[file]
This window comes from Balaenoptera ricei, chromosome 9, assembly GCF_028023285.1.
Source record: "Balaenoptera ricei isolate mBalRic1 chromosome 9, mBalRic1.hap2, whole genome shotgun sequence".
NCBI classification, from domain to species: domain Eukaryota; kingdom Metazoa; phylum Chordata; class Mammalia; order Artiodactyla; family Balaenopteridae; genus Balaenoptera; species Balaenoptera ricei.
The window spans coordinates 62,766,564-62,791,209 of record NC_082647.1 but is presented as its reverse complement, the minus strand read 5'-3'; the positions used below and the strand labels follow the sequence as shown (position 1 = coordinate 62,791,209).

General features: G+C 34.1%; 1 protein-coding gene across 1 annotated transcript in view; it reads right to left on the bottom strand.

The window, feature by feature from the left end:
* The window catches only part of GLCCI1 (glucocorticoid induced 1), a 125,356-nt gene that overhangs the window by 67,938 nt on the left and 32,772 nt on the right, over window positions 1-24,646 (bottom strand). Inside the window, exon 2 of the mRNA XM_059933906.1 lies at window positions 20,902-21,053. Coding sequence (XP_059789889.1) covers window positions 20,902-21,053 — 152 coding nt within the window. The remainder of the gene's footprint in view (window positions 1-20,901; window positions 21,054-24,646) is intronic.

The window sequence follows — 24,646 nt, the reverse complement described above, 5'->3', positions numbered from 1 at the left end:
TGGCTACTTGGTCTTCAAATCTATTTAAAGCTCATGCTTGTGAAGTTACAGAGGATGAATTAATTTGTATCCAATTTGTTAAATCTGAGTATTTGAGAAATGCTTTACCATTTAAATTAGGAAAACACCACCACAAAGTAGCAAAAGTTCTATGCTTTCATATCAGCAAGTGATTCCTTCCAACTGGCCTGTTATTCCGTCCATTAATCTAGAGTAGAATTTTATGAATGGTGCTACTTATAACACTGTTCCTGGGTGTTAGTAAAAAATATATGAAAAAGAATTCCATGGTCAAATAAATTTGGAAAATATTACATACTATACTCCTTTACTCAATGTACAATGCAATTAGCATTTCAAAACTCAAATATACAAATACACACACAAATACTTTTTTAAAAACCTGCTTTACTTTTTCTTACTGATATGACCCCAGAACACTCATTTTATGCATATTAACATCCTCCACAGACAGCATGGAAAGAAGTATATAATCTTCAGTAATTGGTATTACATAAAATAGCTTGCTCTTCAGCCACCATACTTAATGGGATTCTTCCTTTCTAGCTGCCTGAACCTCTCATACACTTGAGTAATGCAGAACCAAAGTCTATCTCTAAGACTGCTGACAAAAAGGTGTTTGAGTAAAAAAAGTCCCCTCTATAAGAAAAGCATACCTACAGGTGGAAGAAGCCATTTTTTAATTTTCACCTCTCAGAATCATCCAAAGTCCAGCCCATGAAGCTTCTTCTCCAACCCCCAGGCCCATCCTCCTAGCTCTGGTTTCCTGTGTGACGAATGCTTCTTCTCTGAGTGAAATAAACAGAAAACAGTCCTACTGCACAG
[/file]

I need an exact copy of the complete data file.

This window comes from Balaenoptera ricei, chromosome 9, assembly GCF_028023285.1.
Source record: "Balaenoptera ricei isolate mBalRic1 chromosome 9, mBalRic1.hap2, whole genome shotgun sequence".
NCBI classification, from domain to species: domain Eukaryota; kingdom Metazoa; phylum Chordata; class Mammalia; order Artiodactyla; family Balaenopteridae; genus Balaenoptera; species Balaenoptera ricei.
The window spans coordinates 62,766,564-62,791,209 of record NC_082647.1 but is presented as its reverse complement, the minus strand read 5'-3'; the positions used below and the strand labels follow the sequence as shown (position 1 = coordinate 62,791,209).

General features: G+C 34.1%; 1 protein-coding gene across 1 annotated transcript in view; it reads right to left on the bottom strand.

The window, feature by feature from the left end:
* The window catches only part of GLCCI1 (glucocorticoid induced 1), a 125,356-nt gene that overhangs the window by 67,938 nt on the left and 32,772 nt on the right, over window positions 1-24,646 (bottom strand). Inside the window, exon 2 of the mRNA XM_059933906.1 lies at window positions 20,902-21,053. Coding sequence (XP_059789889.1) covers window positions 20,902-21,053 — 152 coding nt within the window. The remainder of the gene's footprint in view (window positions 1-20,901; window positions 21,054-24,646) is intronic.

The window sequence follows — 24,646 nt, the reverse complement described above, 5'->3', positions numbered from 1 at the left end:
TGGCTACTTGGTCTTCAAATCTATTTAAAGCTCATGCTTGTGAAGTTACAGAGGATGAATTAATTTGTATCCAATTTGTTAAATCTGAGTATTTGAGAAATGCTTTACCATTTAAATTAGGAAAACACCACCACAAAGTAGCAAAAGTTCTATGCTTTCATATCAGCAAGTGATTCCTTCCAACTGGCCTGTTATTCCGTCCATTAATCTAGAGTAGAATTTTATGAATGGTGCTACTTATAACACTGTTCCTGGGTGTTAGTAAAAAATATATGAAAAAGAATTCCATGGTCAAATAAATTTGGAAAATATTACATACTATACTCCTTTACTCAATGTACAATGCAATTAGCATTTCAAAACTCAAATATACAAATACACACACAAATACTTTTTTAAAAACCTGCTTTACTTTTTCTTACTGATATGACCCCAGAACACTCATTTTATGCATATTAACATCCTCCACAGACAGCATGGAAAGAAGTATATAATCTTCAGTAATTGGTATTACATAAAATAGCTTGCTCTTCAGCCACCATACTTAATGGGATTCTTCCTTTCTAGCTGCCTGAACCTCTCATACACTTGAGTAATGCAGAACCAAAGTCTATCTCTAAGACTGCTGACAAAAAGGTGTTTGAGTAAAAAAAGTCCCCTCTATAAGAAAAGCATACCTACAGGTGGAAGAAGCCATTTTTTAATTTTCACCTCTCAGAATCATCCAAAGTCCAGCCCATGAAGCTTCTTCTCCAACCCCCAGGCCCATCCTCCTAGCTCTGGTTTCCTGTGTGACGAATGCTTCTTCTCTGAGTGAAATAAACAGAAAACAGTCCTACTGCACAG